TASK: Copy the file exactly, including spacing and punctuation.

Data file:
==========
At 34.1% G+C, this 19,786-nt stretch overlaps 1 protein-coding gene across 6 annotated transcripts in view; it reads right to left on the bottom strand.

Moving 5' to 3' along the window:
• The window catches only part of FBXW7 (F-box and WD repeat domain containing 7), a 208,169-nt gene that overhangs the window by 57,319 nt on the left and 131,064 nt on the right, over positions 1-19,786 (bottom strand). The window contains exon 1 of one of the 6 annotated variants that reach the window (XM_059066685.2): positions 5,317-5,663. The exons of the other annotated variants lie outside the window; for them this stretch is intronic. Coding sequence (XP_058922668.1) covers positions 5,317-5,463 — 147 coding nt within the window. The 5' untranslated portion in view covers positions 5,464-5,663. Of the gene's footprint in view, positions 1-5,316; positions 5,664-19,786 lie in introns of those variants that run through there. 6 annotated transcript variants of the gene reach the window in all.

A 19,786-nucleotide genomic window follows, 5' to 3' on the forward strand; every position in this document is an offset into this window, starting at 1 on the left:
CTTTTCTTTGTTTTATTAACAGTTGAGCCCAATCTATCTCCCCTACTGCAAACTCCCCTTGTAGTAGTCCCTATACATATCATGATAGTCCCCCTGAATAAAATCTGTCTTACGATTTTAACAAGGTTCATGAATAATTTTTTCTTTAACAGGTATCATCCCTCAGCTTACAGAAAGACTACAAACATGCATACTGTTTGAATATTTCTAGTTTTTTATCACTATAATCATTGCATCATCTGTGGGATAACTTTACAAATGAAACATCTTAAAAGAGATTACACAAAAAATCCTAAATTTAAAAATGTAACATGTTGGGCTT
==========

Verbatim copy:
At 34.1% G+C, this 19,786-nt stretch overlaps 1 protein-coding gene across 6 annotated transcripts in view; it reads right to left on the bottom strand.

Moving 5' to 3' along the window:
• The window catches only part of FBXW7 (F-box and WD repeat domain containing 7), a 208,169-nt gene that overhangs the window by 57,319 nt on the left and 131,064 nt on the right, over positions 1-19,786 (bottom strand). The window contains exon 1 of one of the 6 annotated variants that reach the window (XM_059066685.2): positions 5,317-5,663. The exons of the other annotated variants lie outside the window; for them this stretch is intronic. Coding sequence (XP_058922668.1) covers positions 5,317-5,463 — 147 coding nt within the window. The 5' untranslated portion in view covers positions 5,464-5,663. Of the gene's footprint in view, positions 1-5,316; positions 5,664-19,786 lie in introns of those variants that run through there. 6 annotated transcript variants of the gene reach the window in all.

A 19,786-nucleotide genomic window follows, 5' to 3' on the forward strand; every position in this document is an offset into this window, starting at 1 on the left:
CTTTTCTTTGTTTTATTAACAGTTGAGCCCAATCTATCTCCCCTACTGCAAACTCCCCTTGTAGTAGTCCCTATACATATCATGATAGTCCCCCTGAATAAAATCTGTCTTACGATTTTAACAAGGTTCATGAATAATTTTTTCTTTAACAGGTATCATCCCTCAGCTTACAGAAAGACTACAAACATGCATACTGTTTGAATATTTCTAGTTTTTTATCACTATAATCATTGCATCATCTGTGGGATAACTTTACAAATGAAACATCTTAAAAGAGATTACACAAAAAATCCTAAATTTAAAAATGTAACATGTTGGGCTT